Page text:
- The Washington Times - Sunday, June 30, 2019

For months, fans and league insiders widely assumed Kevin Durant would join the New York Knicks in free agency. But in a twist, it was another team from the Big Apple that landed the two-time Finals MVP.

Durant announced Sunday he’ll be signing with the Brooklyn Nets, alongside star point guard Kyrie Irving and center DeAndre Jordan. The 30-year-old star  agreed to a four-year, $164 million deal.

By signing with Brooklyn, Durant opted to leave the Golden State Warriors after three seasons. Durant won two championships with Golden State, but tore his Achilles during Game 5 of this year’s NBA Finals.

While Durant will likely miss all of next season because of the injury, this is still a massive win for the Nets. Brooklyn was once seen as having one of the most hopeless situations in the NBA — gutted from trading away multiple first-round picks to Boston for aging veterans in Paul Pierce and Kevin Garnett.

But over the past few seasons, the Nets have rebuilt by acquiring young talent off the scrapheap or in trades. This year, the Nets made the playoffs for the first time since 2015.

Now, Brooklyn will have Durant and Irving — two of the best offensive players in the league. Both are close friends and multiple reporters indicated the two have long wanted to team up. 

Irving, who will sign a four-year, $141 million deal with Brooklyn, leaves the Boston Celtics after two years. It was a tumultuous season for Irving after Boston fans turned on him following his repeated critiques of the team’s younger players in the press.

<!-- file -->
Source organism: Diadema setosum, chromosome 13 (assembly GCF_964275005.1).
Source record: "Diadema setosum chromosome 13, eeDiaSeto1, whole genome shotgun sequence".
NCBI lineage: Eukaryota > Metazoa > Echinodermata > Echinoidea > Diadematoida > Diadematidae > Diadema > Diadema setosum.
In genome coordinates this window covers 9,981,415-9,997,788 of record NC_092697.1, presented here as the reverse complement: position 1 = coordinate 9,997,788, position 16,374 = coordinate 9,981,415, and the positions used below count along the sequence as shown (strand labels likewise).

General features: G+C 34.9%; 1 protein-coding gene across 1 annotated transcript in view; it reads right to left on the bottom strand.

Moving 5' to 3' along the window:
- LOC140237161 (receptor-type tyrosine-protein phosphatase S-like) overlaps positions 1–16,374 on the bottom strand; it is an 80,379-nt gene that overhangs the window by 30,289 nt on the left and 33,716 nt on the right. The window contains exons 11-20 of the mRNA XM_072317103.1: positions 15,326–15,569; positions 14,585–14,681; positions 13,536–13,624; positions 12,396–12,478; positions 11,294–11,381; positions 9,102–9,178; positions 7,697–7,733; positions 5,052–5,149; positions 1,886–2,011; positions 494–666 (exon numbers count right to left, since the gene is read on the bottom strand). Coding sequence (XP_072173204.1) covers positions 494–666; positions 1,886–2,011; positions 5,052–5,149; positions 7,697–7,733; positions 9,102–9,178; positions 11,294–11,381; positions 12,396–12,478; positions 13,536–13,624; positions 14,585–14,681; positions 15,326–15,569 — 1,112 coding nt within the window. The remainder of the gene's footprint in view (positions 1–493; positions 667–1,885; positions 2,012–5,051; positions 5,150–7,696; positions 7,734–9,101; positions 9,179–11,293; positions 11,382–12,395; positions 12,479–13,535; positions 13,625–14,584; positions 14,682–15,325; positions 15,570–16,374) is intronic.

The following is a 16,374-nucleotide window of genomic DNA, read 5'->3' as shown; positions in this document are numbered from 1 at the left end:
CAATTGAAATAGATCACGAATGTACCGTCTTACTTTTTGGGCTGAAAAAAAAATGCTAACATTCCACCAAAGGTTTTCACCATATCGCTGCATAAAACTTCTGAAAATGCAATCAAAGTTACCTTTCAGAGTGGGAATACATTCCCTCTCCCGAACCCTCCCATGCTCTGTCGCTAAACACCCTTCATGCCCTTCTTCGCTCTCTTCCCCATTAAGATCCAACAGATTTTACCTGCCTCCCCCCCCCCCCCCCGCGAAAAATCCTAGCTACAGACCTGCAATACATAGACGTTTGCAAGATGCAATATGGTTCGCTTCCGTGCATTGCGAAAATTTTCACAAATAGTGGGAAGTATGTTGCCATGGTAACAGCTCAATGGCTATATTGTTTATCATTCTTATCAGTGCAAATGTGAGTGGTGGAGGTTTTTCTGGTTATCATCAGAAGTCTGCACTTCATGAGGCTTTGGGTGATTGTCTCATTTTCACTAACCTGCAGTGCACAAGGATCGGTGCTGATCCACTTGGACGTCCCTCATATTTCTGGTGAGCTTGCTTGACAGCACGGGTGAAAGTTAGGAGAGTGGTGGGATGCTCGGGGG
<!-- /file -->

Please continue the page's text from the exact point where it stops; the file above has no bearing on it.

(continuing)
Durant’s decision, meanwhile, was highly anticipated for months. In addition to never-ending rumors, the chatter around his pending free agency occasionally caused friction within the Warriors. In November, Golden State forward Draymond Green reportedly yelled at Durant near the end of a game, daring him to leave. The Warriors suspended Green one game for the comment, but many wondered if the incident would cause long-term damage.

Beyond the Green feud, it’s also easy to wonder how much Durant’s injury played a factor into his decision. ESPN analyst Jay Williams, who is friends with the superstar, blamed the team for “misdiagnosing” Durant after he missed nine games with a calf injury. When Durant returned for Game 5 against the Toronto Raptors, he suffered a torn Achilles in the second quarter.

In general, Durant is one of the most polarizing athletes in the NBA. His decision to leave the Oklahoma City Thunder and join the Warriors — coming off a 73-win season — was heavily criticized. Brooklyn, perhaps, allows Durant to reset his public image, especially as he works his way back from injury.

Outside of Durant joining the Nets, there were a number of other significant deals that took place on Day 1 of free agency.

Star point guard Kemba Walker agreed to a four-year, $141 million deal with the Celtics. Guard Klay Thompson re-signed with the Golden State Warriors on a max five-year, $190 million deal. Bucks guard Khris Middleton also agreed to n a five-year, $170 million contract to stay with Milwaukee.

The Washington Wizards quickly addressed their top priority when free agency opened Sunday, re-signing center Thomas Bryant to a three-year, $25 million deal. 

Former Wizards forward Trevor Ariza is joining the Sacramento Kings on a two-year deal.  

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